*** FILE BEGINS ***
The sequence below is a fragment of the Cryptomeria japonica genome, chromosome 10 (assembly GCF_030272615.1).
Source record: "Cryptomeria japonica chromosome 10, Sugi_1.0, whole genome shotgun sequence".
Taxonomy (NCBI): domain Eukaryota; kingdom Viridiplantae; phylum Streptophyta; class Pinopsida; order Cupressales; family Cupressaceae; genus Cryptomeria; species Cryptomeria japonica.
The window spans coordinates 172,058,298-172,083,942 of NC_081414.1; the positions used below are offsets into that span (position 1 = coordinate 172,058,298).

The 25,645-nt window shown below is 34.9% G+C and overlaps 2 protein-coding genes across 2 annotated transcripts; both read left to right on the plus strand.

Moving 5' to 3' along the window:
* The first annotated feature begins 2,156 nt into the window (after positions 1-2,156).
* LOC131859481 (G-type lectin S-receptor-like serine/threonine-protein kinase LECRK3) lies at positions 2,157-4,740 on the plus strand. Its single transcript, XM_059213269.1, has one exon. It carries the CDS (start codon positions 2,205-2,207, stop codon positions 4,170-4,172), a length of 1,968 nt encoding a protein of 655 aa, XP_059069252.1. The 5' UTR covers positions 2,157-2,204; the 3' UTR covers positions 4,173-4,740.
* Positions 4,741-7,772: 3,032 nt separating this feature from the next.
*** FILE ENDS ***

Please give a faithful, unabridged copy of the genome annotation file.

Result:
The sequence below is a fragment of the Cryptomeria japonica genome, chromosome 10 (assembly GCF_030272615.1).
Source record: "Cryptomeria japonica chromosome 10, Sugi_1.0, whole genome shotgun sequence".
Taxonomy (NCBI): domain Eukaryota; kingdom Viridiplantae; phylum Streptophyta; class Pinopsida; order Cupressales; family Cupressaceae; genus Cryptomeria; species Cryptomeria japonica.
The window spans coordinates 172,058,298-172,083,942 of NC_081414.1; the positions used below are offsets into that span (position 1 = coordinate 172,058,298).

The 25,645-nt window shown below is 34.9% G+C and overlaps 2 protein-coding genes across 2 annotated transcripts; both read left to right on the plus strand.

Moving 5' to 3' along the window:
* The first annotated feature begins 2,156 nt into the window (after positions 1-2,156).
* LOC131859481 (G-type lectin S-receptor-like serine/threonine-protein kinase LECRK3) lies at positions 2,157-4,740 on the plus strand. Its single transcript, XM_059213269.1, has one exon. It carries the CDS (start codon positions 2,205-2,207, stop codon positions 4,170-4,172), a length of 1,968 nt encoding a protein of 655 aa, XP_059069252.1. The 5' UTR covers positions 2,157-2,204; the 3' UTR covers positions 4,173-4,740.
* Positions 4,741-7,772: 3,032 nt separating this feature from the next.